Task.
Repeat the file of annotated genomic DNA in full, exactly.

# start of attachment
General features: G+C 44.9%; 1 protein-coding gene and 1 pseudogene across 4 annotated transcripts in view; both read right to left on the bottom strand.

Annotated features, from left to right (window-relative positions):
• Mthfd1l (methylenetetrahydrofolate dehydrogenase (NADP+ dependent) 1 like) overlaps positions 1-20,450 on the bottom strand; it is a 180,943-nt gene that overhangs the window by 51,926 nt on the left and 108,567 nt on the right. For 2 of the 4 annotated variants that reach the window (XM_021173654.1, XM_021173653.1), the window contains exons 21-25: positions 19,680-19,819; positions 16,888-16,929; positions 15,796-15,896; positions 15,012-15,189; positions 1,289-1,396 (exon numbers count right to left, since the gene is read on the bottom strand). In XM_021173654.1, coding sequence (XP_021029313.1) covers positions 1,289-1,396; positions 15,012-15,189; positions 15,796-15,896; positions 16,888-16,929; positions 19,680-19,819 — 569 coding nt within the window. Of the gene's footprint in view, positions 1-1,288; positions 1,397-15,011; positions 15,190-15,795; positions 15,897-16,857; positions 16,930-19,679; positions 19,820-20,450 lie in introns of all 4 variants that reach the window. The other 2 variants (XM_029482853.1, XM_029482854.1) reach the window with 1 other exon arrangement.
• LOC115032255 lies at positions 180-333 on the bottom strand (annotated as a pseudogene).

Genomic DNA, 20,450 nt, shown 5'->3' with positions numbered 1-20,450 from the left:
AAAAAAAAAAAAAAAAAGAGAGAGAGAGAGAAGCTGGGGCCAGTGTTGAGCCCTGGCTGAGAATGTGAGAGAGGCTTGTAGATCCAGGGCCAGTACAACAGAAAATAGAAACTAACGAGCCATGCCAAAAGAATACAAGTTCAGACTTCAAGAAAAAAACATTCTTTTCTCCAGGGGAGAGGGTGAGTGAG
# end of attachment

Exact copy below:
General features: G+C 44.9%; 1 protein-coding gene and 1 pseudogene across 4 annotated transcripts in view; both read right to left on the bottom strand.

Annotated features, from left to right (window-relative positions):
• Mthfd1l (methylenetetrahydrofolate dehydrogenase (NADP+ dependent) 1 like) overlaps positions 1-20,450 on the bottom strand; it is a 180,943-nt gene that overhangs the window by 51,926 nt on the left and 108,567 nt on the right. For 2 of the 4 annotated variants that reach the window (XM_021173654.1, XM_021173653.1), the window contains exons 21-25: positions 19,680-19,819; positions 16,888-16,929; positions 15,796-15,896; positions 15,012-15,189; positions 1,289-1,396 (exon numbers count right to left, since the gene is read on the bottom strand). In XM_021173654.1, coding sequence (XP_021029313.1) covers positions 1,289-1,396; positions 15,012-15,189; positions 15,796-15,896; positions 16,888-16,929; positions 19,680-19,819 — 569 coding nt within the window. Of the gene's footprint in view, positions 1-1,288; positions 1,397-15,011; positions 15,190-15,795; positions 15,897-16,857; positions 16,930-19,679; positions 19,820-20,450 lie in introns of all 4 variants that reach the window. The other 2 variants (XM_029482853.1, XM_029482854.1) reach the window with 1 other exon arrangement.
• LOC115032255 lies at positions 180-333 on the bottom strand (annotated as a pseudogene).

Genomic DNA, 20,450 nt, shown 5'->3' with positions numbered 1-20,450 from the left:
AAAAAAAAAAAAAAAAAGAGAGAGAGAGAGAAGCTGGGGCCAGTGTTGAGCCCTGGCTGAGAATGTGAGAGAGGCTTGTAGATCCAGGGCCAGTACAACAGAAAATAGAAACTAACGAGCCATGCCAAAAGAATACAAGTTCAGACTTCAAGAAAAAAACATTCTTTTCTCCAGGGGAGAGGGTGAGTGAG